Just a week after PortalPlayer Inc. said its media processor silicon lost its bid for placement in Apple's next-generation iPod Nano, Samsung claimed to have won that socket. But that does not make the South Korean chip giant a shoo-in for the next-generation iPod with Video product line.
Jon Kang, senior vice president for the technical-marketing group at Samsung Semiconductor Inc. (San Jose, Calif.), revealed the design win during a presentation at the SEMI Strategic Business Conference here last week.
PortalPlayer, which supplied the MP3 media processor for the current iPod Nano, mushroomed to $225 million in sales last year almost solely on its business with Apple. But the fabless semiconductor vendor two weeks ago confirmed it had lost the next-generation Nano business. Analysts said last week that Apple was looking for a vendor that can offer integrated audio/video so it can go with one vendor across iPod lines, especially as video migrates to cheaper products over time.
A spokesman for Apple Computer Inc. (Cupertino, Calif.) declined to comment or elaborate on design wins for the iPod.
Nonetheless, Samsung's Kang was ebullient as he told EE Times the company's media processor would go into the "next-generation iPod" at the expense of PortalPlayer. "We've been working with Apple a long time [as a flash memory supplier]. It's a huge win for us," he said.
Kang said the iPod slot represents Samsung's largest LSI (nonmemory) chip order to date. Samsung is the largest supplier of NAND flash to Apple, Kang said.
"It would appear that Samsung has done a package deal, bundling their NAND flash together with their processor," said analyst Chris Caso with Friedman, Billings, Ramsey and Co. (Arlington, Va.). The specific name of the processor remained unclear as of press time. But Samsung already has a media processor design win in the iRiver U10 player. David Carey, whose company, Portelligent, just did a teardown of that system, said the Samsung multichip package (SA5B450X03) inside the U10 contained three chips: 1 Mbyte of SST NOR flash, a Wolfson audio codec and a Samsung ARM-based processor, the S5L8450B01. Since the PortalPlayer processor is also ARM-based, Apple would gain code portability if this were the device it chose.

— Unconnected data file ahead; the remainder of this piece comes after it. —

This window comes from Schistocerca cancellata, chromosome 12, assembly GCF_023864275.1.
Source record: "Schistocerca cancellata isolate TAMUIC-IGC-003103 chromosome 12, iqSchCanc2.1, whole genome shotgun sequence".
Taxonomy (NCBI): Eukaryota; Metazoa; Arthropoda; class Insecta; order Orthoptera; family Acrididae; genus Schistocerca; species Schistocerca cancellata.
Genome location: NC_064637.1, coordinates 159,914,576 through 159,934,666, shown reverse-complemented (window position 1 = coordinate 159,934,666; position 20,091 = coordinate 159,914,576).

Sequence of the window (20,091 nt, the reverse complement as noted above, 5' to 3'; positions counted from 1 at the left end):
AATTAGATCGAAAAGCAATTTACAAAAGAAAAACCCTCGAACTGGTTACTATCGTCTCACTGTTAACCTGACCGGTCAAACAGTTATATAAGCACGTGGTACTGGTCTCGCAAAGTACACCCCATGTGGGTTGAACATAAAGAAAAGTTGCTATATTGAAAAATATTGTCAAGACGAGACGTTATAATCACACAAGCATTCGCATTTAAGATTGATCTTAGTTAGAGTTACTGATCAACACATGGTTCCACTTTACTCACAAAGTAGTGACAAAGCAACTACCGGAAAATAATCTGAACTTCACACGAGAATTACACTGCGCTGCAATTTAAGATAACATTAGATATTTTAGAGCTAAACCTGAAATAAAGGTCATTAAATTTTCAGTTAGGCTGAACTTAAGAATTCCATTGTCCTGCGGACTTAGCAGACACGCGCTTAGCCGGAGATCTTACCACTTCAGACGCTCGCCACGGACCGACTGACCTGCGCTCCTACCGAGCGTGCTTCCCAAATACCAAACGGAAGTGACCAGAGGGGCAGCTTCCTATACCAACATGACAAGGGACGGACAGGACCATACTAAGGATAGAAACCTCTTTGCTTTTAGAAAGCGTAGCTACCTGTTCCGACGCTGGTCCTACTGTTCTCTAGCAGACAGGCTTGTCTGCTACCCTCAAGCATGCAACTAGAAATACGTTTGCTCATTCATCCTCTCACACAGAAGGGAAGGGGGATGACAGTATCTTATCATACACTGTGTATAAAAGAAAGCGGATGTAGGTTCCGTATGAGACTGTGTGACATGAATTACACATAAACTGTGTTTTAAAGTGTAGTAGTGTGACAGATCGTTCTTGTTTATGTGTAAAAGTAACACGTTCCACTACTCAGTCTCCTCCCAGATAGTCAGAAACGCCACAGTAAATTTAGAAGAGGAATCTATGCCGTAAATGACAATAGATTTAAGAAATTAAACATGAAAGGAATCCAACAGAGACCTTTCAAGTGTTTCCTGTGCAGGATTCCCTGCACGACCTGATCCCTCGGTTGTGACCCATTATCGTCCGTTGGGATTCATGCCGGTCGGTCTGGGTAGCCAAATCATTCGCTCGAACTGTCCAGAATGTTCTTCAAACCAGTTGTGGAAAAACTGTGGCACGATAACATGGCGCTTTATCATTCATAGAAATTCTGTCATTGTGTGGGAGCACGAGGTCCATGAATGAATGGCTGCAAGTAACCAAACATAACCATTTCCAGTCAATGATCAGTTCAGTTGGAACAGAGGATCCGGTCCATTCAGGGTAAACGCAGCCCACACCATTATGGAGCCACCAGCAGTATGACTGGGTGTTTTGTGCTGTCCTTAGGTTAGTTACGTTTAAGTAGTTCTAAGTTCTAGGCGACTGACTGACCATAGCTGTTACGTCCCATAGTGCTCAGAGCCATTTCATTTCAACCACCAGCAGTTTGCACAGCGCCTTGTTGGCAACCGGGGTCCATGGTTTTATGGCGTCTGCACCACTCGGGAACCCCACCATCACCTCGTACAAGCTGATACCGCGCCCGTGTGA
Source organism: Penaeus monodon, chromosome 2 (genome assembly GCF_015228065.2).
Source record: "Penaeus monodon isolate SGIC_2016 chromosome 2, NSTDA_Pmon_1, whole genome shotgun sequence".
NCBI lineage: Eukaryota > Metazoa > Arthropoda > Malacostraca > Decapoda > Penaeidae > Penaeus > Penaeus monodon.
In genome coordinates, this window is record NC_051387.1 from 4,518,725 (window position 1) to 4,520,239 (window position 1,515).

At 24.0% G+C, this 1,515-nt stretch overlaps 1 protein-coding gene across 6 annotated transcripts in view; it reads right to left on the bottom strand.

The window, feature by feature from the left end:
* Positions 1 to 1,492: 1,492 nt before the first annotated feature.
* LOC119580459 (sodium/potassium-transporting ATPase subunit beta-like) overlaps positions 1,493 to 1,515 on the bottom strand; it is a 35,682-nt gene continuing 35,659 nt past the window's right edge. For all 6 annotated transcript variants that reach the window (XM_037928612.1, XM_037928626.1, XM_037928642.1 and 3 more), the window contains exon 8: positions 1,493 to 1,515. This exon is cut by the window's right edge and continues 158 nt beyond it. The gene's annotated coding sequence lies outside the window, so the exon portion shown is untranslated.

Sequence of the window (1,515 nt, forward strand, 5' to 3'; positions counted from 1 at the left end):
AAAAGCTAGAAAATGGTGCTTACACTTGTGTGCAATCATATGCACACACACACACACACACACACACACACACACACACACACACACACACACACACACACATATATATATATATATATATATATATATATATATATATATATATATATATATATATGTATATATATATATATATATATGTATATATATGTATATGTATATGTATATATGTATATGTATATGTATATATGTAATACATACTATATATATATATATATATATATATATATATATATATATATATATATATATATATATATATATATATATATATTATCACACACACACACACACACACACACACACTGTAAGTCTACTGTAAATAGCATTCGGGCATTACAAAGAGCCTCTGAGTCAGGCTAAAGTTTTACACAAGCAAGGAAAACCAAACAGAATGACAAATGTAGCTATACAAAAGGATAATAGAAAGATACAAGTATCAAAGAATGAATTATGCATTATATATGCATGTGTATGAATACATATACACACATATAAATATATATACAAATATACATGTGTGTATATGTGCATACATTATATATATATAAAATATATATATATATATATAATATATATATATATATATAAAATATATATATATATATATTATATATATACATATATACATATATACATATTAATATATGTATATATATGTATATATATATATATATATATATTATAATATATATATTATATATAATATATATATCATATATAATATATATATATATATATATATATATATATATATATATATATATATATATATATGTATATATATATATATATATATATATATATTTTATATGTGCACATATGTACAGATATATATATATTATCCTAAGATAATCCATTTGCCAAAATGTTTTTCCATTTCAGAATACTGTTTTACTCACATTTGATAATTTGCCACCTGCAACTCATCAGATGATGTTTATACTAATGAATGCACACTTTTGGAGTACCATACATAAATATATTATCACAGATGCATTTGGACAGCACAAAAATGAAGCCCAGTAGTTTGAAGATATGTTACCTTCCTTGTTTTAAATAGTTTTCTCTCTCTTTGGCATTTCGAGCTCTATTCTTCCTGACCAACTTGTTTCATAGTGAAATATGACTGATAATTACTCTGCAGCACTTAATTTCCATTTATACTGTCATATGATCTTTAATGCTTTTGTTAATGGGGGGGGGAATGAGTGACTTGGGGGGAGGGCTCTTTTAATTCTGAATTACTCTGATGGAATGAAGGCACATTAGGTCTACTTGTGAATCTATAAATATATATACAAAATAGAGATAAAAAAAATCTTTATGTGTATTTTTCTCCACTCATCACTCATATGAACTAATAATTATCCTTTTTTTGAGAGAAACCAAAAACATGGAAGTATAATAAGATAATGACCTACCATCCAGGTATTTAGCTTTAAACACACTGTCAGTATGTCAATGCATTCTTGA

Without a doubt, the stakes are high for chip vendors. The iPod Nano represents about 70 percent of Apple's iPod revenue, analysts estimate. According to Craig Berger, vice president of research at Wedbush Morgan Securities, for the month of March Apple's iPod lineup pulled in total revenue of $1.714 billion on 8,526 units with an average selling price of $201. Apple was clearly the dominant supplier of MP3 players last year, with 65 percent market share, according to Gartner Inc.
At the same time, the deal with Apple forces Samsung to walk a fine line in the MP3 market, in which the company could be seen as competing with its customers. Samsung not only sells chips into its own MP3 players, but it now also provides semiconductors for competing products.
Supposedly, Samsung's MP3 and semiconductor units are separate and independent. But the company's move to expand its semiconductor ties to Apple raises questions about the competitiveness of Samsung's own MP3 business unit.
Interestingly, that MP3 group has complained publicly that Samsung's semiconductor operation favors Apple at the expense of its own sister division in NAND flash. Last year, the Korean press carried stories quoting managers from Samsung's MP3 player operation claiming they were being short-changed by the massive discounts on NAND flash chips that Samsung was providing to Apple. It has been alleged that Samsung is supplying its flash memory chips to Apple at half their market value, in hopes of monopolizing the account.